TOKYO -- Japan's three biggest banks are mapping out sweeping reforms designed to smash their profit limitations.
Mizuho Financial Group aims to automate a workload equivalent to 8,000 jobs by fiscal 2021, and 19,000 jobs by fiscal 2026. The institution's net profit likely dropped 20% on the year in the April-September period, and its planning division is leading a drive to get on the right track. Starting early this coming week, a draft blueprint is to be discussed companywide.
One pillar of the draft is a cost review. Mizuho plans to consolidate clerical work, minimizing the personnel devoted to overlapping operations.
Some 100 routine tasks are to be handled by a so-called robotic process automation system. The company already uses this kind of system to input data when customers open investment trust accounts online.
Within three years, Mizuho intends to integrate 20 to 30 branches. It may consider further reorganization of its nearly 800 branches.
Another pillar of the draft is strengthening earning power. Around 200 employees that will be made redundant through digitization and other measures will be transferred to the front office this autumn. The company also intends to boost the number of workers focused on financial technology, or fintech -- seen as a growth opportunity.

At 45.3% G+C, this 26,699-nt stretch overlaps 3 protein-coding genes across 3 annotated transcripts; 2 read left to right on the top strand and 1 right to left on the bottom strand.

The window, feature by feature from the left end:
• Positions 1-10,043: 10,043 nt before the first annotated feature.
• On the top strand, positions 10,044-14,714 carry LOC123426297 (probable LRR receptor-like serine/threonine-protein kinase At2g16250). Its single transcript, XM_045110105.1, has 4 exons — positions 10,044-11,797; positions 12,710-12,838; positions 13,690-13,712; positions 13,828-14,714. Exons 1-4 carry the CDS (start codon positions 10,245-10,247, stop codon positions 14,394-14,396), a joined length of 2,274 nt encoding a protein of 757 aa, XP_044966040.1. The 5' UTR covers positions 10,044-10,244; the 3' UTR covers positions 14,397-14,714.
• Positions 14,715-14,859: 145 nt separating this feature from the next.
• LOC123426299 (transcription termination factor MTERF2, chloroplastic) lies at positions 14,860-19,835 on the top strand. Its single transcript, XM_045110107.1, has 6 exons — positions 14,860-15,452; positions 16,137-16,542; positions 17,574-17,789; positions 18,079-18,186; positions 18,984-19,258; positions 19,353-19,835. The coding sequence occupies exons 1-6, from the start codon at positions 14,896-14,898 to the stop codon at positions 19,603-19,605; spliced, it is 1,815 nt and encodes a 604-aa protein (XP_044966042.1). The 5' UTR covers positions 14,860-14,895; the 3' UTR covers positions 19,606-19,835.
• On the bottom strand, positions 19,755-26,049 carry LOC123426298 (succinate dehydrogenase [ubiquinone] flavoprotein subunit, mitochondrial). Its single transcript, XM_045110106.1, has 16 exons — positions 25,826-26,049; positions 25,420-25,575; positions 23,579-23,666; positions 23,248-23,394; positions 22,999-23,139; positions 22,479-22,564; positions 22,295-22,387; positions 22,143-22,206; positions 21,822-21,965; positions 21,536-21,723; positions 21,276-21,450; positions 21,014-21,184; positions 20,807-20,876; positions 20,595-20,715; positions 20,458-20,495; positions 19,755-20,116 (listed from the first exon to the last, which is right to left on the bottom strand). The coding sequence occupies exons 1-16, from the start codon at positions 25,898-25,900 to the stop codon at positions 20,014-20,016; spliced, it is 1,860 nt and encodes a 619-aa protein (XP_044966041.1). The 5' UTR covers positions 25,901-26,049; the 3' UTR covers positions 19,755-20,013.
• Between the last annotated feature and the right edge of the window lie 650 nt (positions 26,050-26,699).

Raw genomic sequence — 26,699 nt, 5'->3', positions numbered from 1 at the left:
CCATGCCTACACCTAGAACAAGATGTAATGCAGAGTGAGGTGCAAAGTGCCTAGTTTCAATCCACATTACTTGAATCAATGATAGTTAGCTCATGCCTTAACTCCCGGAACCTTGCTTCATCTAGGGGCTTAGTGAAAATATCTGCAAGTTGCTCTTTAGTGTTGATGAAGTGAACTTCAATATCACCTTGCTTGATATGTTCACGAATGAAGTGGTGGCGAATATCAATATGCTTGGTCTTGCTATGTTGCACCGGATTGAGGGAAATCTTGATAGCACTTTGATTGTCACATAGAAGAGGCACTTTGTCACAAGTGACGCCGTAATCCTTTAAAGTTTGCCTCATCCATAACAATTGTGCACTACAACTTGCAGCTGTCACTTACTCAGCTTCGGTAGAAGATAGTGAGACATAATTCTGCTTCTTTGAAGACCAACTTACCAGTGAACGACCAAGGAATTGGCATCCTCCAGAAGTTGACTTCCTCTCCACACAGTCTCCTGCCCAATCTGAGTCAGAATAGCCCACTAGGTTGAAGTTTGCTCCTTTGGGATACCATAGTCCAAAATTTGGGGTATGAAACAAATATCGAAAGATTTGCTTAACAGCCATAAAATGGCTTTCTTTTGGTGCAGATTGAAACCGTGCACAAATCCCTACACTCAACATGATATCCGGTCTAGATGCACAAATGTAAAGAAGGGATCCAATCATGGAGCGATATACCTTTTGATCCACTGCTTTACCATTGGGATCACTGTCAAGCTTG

Bank of Tokyo-Mitsubishi UFJ is also looking to streamline its business. As President and CEO Kanetsugu Mike put it, "The traditional commercial banking model has already led to a structural recession."
In May, the Mitsubishi UFJ Financial Group bank announced a long-term vision involving a restructuring of its management system, along with a broader embrace of digital technology.
The corporate loan business has seen its profit margin shrink under the Bank of Japan's negative interest rate policy. One plan to improve profitability is to transfer the business of Mitsubishi UFJ Trust and Banking to the main Bank of Tokyo-Mitsubishi UFJ.
Automation, meanwhile, is to take on work equivalent to 9,500 positions by fiscal 2023.
Sumitomo Mitsui Financial Group, too, is aiming for 4,000 jobs' worth of workload relief by fiscal 2020.
Sumitomo Mitsui Banking Corp.'s drive will center on digitizing branch operations in the three years from this fiscal year. Currently, employees spend a great deal of time on clerical work: checking slips for money transfers, paying taxes and organizing disbursements and receipts. The digitized data is to be consolidated at the bank's nine data centers nationwide.